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Measuring Spiciness - a Call for Change

Updated on October 14, 2019
Travis Lockhart profile image

Travis is an avid spicy food fan, as well as an advocate for increasing the understanding and applicability of spiciness indicators.

Scoville Units are Outdated and Confusing

The Scoville Heat Unit (SHU) scale, which has long been the primary means of measurement for spicy food pungency (that is, the amount of heat in spicy food), is a broad scale with levels ranging from 0 to 16 million. While a small variety of methods exist to measure and quantify capsaicin in food (which is what makes the food spicy) - some much more scientific and advanced than the Scoville method from the early 1900s - the Scoville scale remains as the commonly quoted range on hot sauces, spicy peppers at stores, and the like. Two primary issues exist with the everyday application of SHU -

Problem 1 - A typical jalapeño has a Scoville heat rating in the range of 3,000 to 10,000. A typical habanero has a rating in the range of 200,000 to 300,000. Many peppers reach even higher levels, some topping one million. With a maximum range that reaches as high as 16 million, these smaller numbers don't seem very significant - but of course they are! Consider that pepper spray may range from as low as 500,000 to as high as 5 million (still not very close to even the midpoint of the high-end of the range). A SHU level of 16 million would be pure capsaicin. Even with all of this in mind, 10,000, 300,000, 500,000, and five million are all vast numbers that really don't provide any true understanding of spiciness - other than HOT. I want to know 'how hot?'. I want to know what I can tolerate, what I prefer, and it'd sure be great if that could be consistent.

Problem 2 - While this rating may be consistent for commercially produced goods, the reality for everyday use of garden-variety peppers is different (as described in Problem 1), where individual peppers of the same type can in fact have different heats - of course then leading to different levels of spiciness for various kitchen creations. Consistent definitions around spicy food would certainly be helpful for consumers, food producers, restaurants, etc.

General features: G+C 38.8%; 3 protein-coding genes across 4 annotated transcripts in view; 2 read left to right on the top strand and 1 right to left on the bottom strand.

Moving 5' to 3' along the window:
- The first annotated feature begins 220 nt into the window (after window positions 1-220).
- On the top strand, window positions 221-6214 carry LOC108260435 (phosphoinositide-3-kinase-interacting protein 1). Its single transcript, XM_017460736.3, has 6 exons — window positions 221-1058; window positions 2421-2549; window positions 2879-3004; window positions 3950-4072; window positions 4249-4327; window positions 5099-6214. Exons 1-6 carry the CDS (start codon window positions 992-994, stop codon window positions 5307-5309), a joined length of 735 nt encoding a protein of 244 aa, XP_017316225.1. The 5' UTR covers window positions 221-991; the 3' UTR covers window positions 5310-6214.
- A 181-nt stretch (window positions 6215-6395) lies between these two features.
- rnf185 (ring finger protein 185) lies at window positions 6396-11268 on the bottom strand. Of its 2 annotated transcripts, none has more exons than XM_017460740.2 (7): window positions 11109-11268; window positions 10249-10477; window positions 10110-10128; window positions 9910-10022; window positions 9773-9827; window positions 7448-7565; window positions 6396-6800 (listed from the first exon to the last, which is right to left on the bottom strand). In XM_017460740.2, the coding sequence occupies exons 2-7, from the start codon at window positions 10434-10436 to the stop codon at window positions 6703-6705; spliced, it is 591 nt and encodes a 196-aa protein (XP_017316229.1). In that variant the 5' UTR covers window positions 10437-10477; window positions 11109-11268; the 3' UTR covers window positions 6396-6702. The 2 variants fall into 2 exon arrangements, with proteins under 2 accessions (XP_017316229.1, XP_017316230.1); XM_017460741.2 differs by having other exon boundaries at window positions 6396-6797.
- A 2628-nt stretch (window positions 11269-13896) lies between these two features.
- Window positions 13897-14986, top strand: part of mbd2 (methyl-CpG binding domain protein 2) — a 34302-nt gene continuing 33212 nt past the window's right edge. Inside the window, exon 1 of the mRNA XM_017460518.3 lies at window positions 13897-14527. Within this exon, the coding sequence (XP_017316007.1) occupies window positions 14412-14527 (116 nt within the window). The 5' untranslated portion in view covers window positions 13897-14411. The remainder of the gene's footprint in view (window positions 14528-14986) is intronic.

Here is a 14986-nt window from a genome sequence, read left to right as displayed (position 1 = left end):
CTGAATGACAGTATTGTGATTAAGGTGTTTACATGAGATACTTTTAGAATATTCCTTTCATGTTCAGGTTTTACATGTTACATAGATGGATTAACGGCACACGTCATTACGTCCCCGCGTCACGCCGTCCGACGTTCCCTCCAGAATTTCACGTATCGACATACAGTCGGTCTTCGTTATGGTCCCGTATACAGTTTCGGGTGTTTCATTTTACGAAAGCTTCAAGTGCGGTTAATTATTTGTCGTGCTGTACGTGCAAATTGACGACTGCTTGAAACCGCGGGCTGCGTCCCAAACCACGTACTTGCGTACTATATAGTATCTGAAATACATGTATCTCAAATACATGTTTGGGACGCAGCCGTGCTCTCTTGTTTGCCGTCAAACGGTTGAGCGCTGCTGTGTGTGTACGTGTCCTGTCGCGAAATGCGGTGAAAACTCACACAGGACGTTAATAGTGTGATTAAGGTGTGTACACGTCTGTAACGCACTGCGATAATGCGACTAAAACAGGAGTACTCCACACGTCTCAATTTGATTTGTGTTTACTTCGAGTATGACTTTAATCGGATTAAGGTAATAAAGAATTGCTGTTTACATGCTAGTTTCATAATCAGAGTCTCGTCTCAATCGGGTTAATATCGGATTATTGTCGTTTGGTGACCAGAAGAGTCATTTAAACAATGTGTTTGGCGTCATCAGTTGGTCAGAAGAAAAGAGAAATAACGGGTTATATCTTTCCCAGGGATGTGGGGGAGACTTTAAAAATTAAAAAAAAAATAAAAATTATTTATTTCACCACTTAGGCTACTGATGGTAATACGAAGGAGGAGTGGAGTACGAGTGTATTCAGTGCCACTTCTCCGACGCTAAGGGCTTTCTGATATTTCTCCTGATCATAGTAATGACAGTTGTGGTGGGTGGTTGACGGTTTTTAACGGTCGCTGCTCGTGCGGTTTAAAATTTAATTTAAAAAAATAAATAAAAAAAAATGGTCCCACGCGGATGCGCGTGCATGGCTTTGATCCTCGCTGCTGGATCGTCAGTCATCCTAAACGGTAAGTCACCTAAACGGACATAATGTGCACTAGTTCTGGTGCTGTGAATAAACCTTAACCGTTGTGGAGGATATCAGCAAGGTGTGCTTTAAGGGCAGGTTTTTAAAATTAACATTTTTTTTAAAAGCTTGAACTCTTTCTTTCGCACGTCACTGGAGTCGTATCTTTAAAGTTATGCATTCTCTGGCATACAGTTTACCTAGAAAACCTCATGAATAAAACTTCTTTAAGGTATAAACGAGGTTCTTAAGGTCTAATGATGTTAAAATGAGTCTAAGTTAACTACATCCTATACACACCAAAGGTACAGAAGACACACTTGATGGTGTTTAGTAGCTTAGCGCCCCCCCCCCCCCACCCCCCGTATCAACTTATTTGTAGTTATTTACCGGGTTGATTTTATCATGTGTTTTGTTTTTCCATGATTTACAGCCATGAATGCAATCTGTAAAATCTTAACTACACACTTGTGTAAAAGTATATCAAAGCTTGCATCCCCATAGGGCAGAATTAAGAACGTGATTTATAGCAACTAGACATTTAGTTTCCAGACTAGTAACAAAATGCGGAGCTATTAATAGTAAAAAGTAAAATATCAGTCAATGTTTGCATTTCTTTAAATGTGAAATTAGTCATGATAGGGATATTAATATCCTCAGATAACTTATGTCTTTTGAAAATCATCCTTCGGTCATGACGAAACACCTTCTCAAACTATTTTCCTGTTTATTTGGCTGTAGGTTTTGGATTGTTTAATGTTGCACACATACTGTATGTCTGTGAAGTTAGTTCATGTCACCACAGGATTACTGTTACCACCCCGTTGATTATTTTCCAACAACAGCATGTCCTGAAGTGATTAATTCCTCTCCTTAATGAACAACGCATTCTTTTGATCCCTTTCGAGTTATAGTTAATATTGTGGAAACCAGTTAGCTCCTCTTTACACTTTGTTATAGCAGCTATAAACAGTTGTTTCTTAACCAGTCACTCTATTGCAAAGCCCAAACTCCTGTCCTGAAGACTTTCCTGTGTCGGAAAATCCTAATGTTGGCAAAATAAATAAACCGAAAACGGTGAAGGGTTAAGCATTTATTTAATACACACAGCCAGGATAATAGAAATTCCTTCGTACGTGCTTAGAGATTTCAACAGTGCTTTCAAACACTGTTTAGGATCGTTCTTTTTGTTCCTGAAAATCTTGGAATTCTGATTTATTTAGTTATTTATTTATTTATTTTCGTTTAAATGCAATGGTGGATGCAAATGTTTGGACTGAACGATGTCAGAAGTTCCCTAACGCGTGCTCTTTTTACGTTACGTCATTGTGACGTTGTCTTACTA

This all brings us to the need for something new -


The image provided below depicts one potential alternative - the SPICE Level. SPICE stands for Standardized Pungency Index for Capsaicin Evaluation, and is a conversion of Scoville Heat Units to a power-type scale ranging from just 0 to 100 (with 1 being the tinest fraction of heat or pungency, and 100 closer to pure capsicum). Seems much easier to apply, right? This power scale is a type of non-linear scale (think of the Richter magnitude scale for measuring earthquakes, which is a logarithmic scale that also benefits large potential ranges) that aids in understanding and application, and focuses on addressing Problem 1.

Proposed application in language might be to indicate that food should be served at “12 SPICE” or a “SPICE Level of 12”, which is to perhaps be on par with the heat of a jalapeno pepper.

If you like this idea, spread the word! Let's make life easier.

But wait, there's more...

Next Level - Capsaicometer

Beyond my abilities are the next level of this adventure - development of a Capsaicometer (or other appropriately named device) which can be used to measure the chemical nature of food and determine capsaicin content, and thus best address Problem 2. The beauty of the potential invention is that it would fill a space that is empty or underutilized, and its functionality would entice acceptance. Restaurants and consumers alike would benefit by both this tool as well as the new pungency standard, as participating restaurants can better prepare their food to order as customers request it, reducing the likelihood of returned food, while customers can order what they want and be happy to know what they're getting. Chefs and patrons would recognize that restaurants might have limits of what they can provide. Still, customers would then know the available range and the specific spiciness of menu items prior to ordering (consider the ubiquitous Thai restaurant, where Thai spicy can vary significantly restaurant-to-restaurant, and sometimes even visit-to-visit).


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